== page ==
Millennials are the largest generation in the workforce in 2015 according to the Bureau of Labor Statistics, and they are predicted to make up 44 percent of the workforce by 2030. An IBM study of millennials worldwide, “Myths, Exaggerations and Uncomfortable Truths,” revealed that millennials aren’t as different from Gen Xers and Baby Boomers as commonly thought. IBM found that millennials are not deserving of the common perceptions that have developed of them as lazy, selfish, or entitled in the workplace. They want careers with financial security in a diverse workplace, they want ethical and collaborative bosses, and they support business leaders.
With millennials coming onto the work scene in big numbers, employers and business leaders will benefit from understanding this newest generation’s strengths, abilities, and interests, and recruiters need to know how to attract and hire them. They are creative, tech savvy, and entrepreneurial as the Kaufman Study found. Growing up with technology and social media, they know about opportunities for entrepreneurs so your openings need to be at least as attractive as the possibility of starting their own businesses and working for themselves. While they are interested in compensation, meaningful work and opportunities for career advancement are even more important to them. Read on for a few tips on successfully recruiting and hiring millennials.
Sell Them on Company Culture
Your recruitment process needs to highlight company culture to attract millennials. Describe the work environment, opportunities for development and teamwork, and what’s unique about working at your company when talking to younger candidates. There should be plenty of ways for them to learn about your company culture before they apply. Do you have an employee-run blog that interested candidates can read to find out about your employees? Do you have virtual tours on your career page with your job openings? Do you tell people about your company perks before the interview? The more ways there are to showcase your work environment, career development opportunities, and company culture, the easier it will be to hire millennials.
Communicate, Communicate, Communicate
Millennials want feedback, and lots of it. Staying in touch in the recruiting process is important to keeping top millennial candidates interested in the position. Don’t leave them hanging without telling them next steps in the process. If you are not going to hire them, let them know that, and if they are on your short list, let them know that too. And don’t limit your communications only to phone calls. Millennials want to get your texts, emails, and instant messages. If you don’t pay attention to candidate experience and engage them during the recruiting process, you risk losing their interest and trust.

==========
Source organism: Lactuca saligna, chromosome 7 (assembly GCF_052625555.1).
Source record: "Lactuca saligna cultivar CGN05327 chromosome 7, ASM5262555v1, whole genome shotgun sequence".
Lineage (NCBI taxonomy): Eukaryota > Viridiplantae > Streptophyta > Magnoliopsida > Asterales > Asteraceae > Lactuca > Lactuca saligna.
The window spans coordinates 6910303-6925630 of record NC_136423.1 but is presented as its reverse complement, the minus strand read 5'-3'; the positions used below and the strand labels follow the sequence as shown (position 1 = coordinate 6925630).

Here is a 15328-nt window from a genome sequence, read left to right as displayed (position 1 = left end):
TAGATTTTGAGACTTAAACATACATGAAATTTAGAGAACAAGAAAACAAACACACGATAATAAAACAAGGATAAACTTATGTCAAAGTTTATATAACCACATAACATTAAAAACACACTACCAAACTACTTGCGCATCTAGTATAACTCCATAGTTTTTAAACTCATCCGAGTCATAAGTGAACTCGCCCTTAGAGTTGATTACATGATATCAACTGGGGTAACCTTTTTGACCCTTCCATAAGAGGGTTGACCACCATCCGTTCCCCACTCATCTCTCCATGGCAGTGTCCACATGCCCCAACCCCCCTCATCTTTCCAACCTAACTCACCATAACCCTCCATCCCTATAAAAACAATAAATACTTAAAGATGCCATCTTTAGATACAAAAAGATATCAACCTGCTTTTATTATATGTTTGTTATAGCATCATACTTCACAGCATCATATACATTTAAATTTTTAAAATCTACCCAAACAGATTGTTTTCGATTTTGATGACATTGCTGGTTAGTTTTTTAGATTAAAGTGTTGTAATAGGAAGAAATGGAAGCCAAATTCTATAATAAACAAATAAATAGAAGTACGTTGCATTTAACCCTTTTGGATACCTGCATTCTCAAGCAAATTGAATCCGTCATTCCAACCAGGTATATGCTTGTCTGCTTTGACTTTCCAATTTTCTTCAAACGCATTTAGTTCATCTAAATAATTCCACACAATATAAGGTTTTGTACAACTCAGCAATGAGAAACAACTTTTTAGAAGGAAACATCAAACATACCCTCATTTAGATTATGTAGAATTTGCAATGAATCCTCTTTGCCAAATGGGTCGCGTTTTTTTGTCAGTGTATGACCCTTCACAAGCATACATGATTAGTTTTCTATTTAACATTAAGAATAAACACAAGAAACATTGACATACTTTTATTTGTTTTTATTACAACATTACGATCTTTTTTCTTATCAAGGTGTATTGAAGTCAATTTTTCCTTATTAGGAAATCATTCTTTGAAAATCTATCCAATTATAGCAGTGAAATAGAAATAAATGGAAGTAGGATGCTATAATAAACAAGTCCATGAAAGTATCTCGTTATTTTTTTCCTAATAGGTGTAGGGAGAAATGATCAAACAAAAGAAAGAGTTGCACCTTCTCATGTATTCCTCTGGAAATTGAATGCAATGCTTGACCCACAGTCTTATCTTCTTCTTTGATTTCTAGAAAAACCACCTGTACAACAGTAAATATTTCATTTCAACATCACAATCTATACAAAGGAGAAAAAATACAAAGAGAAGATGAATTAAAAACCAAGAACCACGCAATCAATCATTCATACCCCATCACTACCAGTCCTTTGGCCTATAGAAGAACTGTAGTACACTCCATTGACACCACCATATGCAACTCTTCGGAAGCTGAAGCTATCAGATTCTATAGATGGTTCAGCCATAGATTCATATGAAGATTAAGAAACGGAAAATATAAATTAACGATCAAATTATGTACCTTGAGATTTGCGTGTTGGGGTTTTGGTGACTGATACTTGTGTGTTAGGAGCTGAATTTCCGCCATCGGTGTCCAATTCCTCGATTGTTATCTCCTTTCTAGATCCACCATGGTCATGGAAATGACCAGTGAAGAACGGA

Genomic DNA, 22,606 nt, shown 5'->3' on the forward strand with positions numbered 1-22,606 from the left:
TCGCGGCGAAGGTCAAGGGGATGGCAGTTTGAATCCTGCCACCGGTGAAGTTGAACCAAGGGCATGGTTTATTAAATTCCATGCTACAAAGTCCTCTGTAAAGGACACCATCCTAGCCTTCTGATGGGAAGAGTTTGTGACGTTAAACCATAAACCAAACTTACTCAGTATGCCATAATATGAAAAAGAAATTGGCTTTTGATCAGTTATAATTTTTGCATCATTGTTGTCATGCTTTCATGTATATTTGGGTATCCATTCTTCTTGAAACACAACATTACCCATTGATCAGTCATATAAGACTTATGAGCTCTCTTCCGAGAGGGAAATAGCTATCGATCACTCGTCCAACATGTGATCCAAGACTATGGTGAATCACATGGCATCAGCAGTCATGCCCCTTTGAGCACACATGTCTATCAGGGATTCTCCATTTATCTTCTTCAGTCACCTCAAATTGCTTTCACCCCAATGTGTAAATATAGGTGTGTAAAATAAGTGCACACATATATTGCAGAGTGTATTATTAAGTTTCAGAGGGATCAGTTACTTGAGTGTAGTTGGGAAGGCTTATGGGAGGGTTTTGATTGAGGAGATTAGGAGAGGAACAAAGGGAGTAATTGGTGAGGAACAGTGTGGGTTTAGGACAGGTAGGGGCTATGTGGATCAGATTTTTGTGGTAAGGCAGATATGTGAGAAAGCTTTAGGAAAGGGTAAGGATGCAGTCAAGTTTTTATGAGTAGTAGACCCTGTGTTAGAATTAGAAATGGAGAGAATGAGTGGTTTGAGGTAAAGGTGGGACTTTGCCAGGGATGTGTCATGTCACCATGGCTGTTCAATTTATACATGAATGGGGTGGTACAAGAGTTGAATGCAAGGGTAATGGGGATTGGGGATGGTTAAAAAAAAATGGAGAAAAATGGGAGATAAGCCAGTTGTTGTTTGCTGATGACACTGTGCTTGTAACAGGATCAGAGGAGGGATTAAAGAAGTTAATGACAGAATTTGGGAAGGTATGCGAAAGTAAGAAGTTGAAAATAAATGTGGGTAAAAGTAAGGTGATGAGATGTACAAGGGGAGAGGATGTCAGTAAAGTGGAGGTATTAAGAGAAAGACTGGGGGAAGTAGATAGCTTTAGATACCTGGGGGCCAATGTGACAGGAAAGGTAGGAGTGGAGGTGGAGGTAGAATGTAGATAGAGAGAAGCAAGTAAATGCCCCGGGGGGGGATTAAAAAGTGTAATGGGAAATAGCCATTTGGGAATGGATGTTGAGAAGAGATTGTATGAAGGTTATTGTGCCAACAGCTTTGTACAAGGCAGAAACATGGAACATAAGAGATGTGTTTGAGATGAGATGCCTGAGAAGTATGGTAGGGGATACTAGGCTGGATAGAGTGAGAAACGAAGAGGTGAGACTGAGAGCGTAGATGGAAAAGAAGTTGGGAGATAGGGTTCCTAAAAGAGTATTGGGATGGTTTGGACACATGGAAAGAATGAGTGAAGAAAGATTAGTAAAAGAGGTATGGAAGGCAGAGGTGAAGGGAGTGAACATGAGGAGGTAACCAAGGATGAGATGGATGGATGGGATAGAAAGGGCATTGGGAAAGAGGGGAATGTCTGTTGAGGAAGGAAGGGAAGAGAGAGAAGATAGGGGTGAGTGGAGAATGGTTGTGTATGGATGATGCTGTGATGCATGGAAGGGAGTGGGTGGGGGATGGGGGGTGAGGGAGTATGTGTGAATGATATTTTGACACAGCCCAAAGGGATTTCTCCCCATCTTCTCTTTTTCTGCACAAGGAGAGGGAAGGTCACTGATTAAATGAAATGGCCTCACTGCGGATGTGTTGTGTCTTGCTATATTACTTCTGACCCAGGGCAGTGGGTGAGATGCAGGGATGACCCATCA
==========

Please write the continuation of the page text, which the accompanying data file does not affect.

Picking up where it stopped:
Find Them in Social Media
Millennials are active in social media, and like to interact in social platforms like Facebook, Twitter, YouTube, and Instagram. Find them in social media and engage them there with tactics such as using brand ambassadors like top interns and performers to share their experiences with your company in tweets, posts, and blogs. Announce your job openings in social media as soon as they hit your career page. Social recruiting must be part of your recruiting strategy when you need to reach millennial candidates.
Jobcast CEO and co-founder Ryan St. Germaine says the millennial candidates entering the workplace in droves come with different expectations than their predecessors, the Gen Xers and Baby Boomers. They are looking for jobs on social networks and they’re doing it with their smart phones, tablets, and other mobile devices. If your company website and career pages aren’t optimized for mobile and if you’re not using new apps for mobile recruiting, you’re sabotaging your employer brand, your candidate experience, and your recruiting strategy, and it will cost you millennial candidates.
Andrew Greenberg’s roots in recruiting date back to 1996. He has experience both on the agency-side and corporate-side of the staffing business, with a focus in the financial services space at companies like Bloomberg and UBS. He also has core experience with information technology staffing, and has worked for major software companies such as SAP Business Objects and IBM/Informix Software. To get in touch with Andrew, you can reach him by email or by phone at (800) 797-6160.